Denver Holt spoke about Snowy Owls as a fundraiser for the Birds of Vermont Museum, who suffered extensive damage this summer due to a flash flood. In addition to wowing the audience with his knowledge, his enthusiasm, and his dedication, he wowed the staff and the Museum’s Board with an amazing offer. Anyone who donates a significant amount to assist in the building of the Museum’s bridge will be able to join Denver Holt in the field. The lucky participant can either join the research team in Barrows Alaska to assist with the snowy owl study, or with one of his many other projects in Montana. Please contact the Museum for more details!

This article also appeared in the December 2013 issue of the Vermont Great Outdoors Magazine
Allison Gergely, Museum Educator, Birds of Vermont Museum

The Second Atlas of Breeding Birds of Vermont

Guest post by Kir Talmage, Outreach and IT Coordinator for the Birds of Vermont Museum. This article also appeared in the Vermont Great Outdoor Magazine.

atlas-cover-1800The Second Atlas of Breeding Birds of Vermont is out! As you likely know, an Atlas is

a : a bound collection of maps often including 
illustrations, informative tables, or textual 
b : a bound collection of tables, charts, or plates

This meager definition masks the huge intention and effort that goes into the creation and revision of an Atlas. This particular Atlas is the product of a state-wide breeding birds research project that has spanned ten years, brought together some 57,000 observations, and drew on 350 volunteers. It epitomizes a successful citizen science project. The data (observations) were pulled together by Vermont Center for Ecostudies into one beautiful reference book, which was published in April of this year. The completed Atlas—with maps, individual species accounts, discussions of Vermont’s habitat and land use changes, and analyses of the data—has already helped scientists and policy makers decide how best to work and plan for avian conservation. Continue reading “The Second Atlas of Breeding Birds of Vermont”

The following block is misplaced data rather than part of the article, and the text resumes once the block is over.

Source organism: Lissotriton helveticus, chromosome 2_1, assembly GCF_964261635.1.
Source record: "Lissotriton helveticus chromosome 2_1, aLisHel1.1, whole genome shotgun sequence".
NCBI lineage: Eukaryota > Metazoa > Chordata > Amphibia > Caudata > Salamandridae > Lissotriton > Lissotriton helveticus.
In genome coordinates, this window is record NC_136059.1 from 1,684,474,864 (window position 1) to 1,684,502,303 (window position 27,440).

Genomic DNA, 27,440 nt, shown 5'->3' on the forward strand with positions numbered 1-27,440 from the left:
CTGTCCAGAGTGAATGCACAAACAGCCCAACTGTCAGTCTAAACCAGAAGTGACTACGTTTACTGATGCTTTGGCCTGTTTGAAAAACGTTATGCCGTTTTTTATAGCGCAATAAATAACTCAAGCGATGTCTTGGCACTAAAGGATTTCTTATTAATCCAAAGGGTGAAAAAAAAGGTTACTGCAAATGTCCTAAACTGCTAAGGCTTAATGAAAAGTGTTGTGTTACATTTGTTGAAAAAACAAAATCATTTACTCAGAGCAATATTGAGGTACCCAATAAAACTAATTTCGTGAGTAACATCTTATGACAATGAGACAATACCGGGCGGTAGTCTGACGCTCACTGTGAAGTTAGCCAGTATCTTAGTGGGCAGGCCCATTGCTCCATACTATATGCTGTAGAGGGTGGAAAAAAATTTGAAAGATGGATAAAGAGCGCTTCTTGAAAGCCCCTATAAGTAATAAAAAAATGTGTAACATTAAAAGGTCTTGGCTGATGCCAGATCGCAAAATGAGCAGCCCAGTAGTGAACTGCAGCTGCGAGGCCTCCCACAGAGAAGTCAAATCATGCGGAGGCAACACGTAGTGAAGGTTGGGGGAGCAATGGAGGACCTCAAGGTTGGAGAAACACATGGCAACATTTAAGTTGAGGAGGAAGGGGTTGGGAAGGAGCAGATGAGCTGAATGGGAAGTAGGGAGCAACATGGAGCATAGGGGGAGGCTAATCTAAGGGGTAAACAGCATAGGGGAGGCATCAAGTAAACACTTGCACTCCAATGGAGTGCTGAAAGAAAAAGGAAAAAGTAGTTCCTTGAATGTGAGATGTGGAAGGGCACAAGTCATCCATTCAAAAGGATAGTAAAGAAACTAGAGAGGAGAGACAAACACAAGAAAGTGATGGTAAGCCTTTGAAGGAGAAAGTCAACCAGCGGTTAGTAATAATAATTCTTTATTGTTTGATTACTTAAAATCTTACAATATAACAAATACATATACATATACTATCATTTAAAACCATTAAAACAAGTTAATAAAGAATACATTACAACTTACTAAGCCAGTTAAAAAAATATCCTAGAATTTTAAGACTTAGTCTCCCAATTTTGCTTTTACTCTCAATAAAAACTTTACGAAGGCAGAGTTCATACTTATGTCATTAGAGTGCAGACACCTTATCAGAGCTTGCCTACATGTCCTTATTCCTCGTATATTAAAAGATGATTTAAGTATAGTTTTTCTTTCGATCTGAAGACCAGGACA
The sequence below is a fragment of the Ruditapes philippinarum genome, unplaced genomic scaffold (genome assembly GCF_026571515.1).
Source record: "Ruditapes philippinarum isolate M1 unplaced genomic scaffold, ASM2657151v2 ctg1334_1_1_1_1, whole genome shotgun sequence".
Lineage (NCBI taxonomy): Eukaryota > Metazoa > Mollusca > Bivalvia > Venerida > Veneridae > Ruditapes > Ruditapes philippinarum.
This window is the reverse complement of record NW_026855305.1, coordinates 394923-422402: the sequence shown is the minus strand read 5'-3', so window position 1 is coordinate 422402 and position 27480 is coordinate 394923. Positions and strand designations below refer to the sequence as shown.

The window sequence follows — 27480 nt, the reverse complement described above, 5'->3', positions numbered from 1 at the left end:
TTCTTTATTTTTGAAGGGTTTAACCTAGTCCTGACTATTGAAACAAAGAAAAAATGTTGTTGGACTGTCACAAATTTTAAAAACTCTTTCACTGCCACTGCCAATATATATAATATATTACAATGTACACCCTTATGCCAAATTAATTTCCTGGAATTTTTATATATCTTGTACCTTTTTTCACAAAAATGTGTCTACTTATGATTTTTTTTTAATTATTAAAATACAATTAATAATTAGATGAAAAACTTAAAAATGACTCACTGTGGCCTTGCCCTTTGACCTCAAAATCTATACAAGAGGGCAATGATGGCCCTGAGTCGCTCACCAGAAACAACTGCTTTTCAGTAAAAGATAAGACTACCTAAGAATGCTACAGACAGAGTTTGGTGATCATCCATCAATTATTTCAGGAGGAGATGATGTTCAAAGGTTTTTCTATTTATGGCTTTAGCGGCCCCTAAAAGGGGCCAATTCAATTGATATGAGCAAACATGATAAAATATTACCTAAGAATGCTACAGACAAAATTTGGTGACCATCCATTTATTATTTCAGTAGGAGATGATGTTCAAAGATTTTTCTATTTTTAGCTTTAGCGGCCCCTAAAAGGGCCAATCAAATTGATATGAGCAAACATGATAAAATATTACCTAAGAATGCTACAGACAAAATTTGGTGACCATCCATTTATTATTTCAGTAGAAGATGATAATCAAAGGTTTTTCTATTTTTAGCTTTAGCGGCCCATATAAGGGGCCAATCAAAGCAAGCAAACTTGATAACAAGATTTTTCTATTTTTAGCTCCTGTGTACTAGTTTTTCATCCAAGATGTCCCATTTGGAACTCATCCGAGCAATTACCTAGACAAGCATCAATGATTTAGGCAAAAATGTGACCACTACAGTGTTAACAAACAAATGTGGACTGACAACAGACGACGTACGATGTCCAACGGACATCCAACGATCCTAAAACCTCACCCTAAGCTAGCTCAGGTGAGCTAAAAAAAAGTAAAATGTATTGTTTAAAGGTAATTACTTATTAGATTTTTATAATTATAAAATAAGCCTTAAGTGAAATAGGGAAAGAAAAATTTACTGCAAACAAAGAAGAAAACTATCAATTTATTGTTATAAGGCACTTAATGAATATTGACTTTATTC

Bird and Birding apps for kids and adults

A nice young couple visited yesterday with their two year old son who is really into birds (and bears).  The dad, asked about bird Apps. Here’s a combined reply from our Museum Educator and Executive Director!

Lots of bird ID apps for adults. They vary on ID tips, recordings, ability to keep lists, etc.  I like the Audubon Guides, but know others who like iBirdPro, Sibley Guide, and Peterson guides. For example, a short list of bird Apps recommended to us by two of our favorite, fervent birders:

To find bird related apps for my son (age 3), I just typed into the search fields variations of  “bird”, “quiz”, “toddler”, etc.  I like (and so does my son ) the Toddler Teaser apps. They have apps to help kids recognize letters, numbers, and animals (including birds).

The choices are extensive!

Added later: BirdDiva also recommends  the Audubon Guides (from Green Mountain Digital)

What happens when you take some binoculars apart?

Our Exploring Binoculars program today was a blast! Investigators ranged from about 7 to about 65 years old. It was a technical sort of program, more about how they work than about how to use them. We did a little demo/inquiry first,  with light and lenses and prisms, asking “What might happen if …” questions and then doing that to see what really does happen. Fun seeing upside-down light bulb images on tissue paper become reversed on sweatshirts! (See that “how they work” link for what we did.)

Then we laid out some defective binoculars donated for the express purpose of disassembly (cleaning and reassembly optional). Continue reading “What happens when you take some binoculars apart?”

Check out birds between tastes of syrup

Sugaring Time?

In honor of Vermont’s annual Maple Open House Weekend and Audubon Vermont’s Maple Sugar on Snow Parties, the Birds of Vermont Museum will be open on March 25, 25 and the 31st (Saturday, Sunday, and Saturday).

Take a break between sampling one of Vermont’s best sweet treats and come learn about the birds that nest on maple trees and use the sugarbush to raise their young.

We will be open from 10 – 4 each day. Continue reading “Check out birds between tastes of syrup”